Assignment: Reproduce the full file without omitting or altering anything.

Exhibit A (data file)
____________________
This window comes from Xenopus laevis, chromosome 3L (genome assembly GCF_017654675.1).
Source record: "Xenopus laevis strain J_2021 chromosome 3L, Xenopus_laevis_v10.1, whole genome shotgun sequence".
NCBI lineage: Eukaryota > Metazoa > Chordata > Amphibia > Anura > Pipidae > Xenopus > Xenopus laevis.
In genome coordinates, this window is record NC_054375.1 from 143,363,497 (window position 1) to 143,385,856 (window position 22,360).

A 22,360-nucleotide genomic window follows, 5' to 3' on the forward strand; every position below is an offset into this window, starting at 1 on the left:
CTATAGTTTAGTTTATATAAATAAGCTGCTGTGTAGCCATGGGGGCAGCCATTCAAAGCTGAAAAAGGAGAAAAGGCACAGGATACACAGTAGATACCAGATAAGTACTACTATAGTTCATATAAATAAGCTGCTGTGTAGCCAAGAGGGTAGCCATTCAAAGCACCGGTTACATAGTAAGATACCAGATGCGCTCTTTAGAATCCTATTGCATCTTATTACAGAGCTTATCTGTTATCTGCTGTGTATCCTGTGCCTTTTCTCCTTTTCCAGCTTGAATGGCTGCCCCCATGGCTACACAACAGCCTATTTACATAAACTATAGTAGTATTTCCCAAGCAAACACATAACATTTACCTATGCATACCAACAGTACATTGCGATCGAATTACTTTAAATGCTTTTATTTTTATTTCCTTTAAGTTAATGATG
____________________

This window comes from Xenopus laevis, chromosome 3L (genome assembly GCF_017654675.1).
Source record: "Xenopus laevis strain J_2021 chromosome 3L, Xenopus_laevis_v10.1, whole genome shotgun sequence".
NCBI lineage: Eukaryota > Metazoa > Chordata > Amphibia > Anura > Pipidae > Xenopus > Xenopus laevis.
In genome coordinates, this window is record NC_054375.1 from 143,363,497 (window position 1) to 143,385,856 (window position 22,360).

A 22,360-nucleotide genomic window follows, 5' to 3' on the forward strand; every position below is an offset into this window, starting at 1 on the left:
CTATAGTTTAGTTTATATAAATAAGCTGCTGTGTAGCCATGGGGGCAGCCATTCAAAGCTGAAAAAGGAGAAAAGGCACAGGATACACAGTAGATACCAGATAAGTACTACTATAGTTCATATAAATAAGCTGCTGTGTAGCCAAGAGGGTAGCCATTCAAAGCACCGGTTACATAGTAAGATACCAGATGCGCTCTTTAGAATCCTATTGCATCTTATTACAGAGCTTATCTGTTATCTGCTGTGTATCCTGTGCCTTTTCTCCTTTTCCAGCTTGAATGGCTGCCCCCATGGCTACACAACAGCCTATTTACATAAACTATAGTAGTATTTCCCAAGCAAACACATAACATTTACCTATGCATACCAACAGTACATTGCGATCGAATTACTTTAAATGCTTTTATTTTTATTTCCTTTAAGTTAATGATG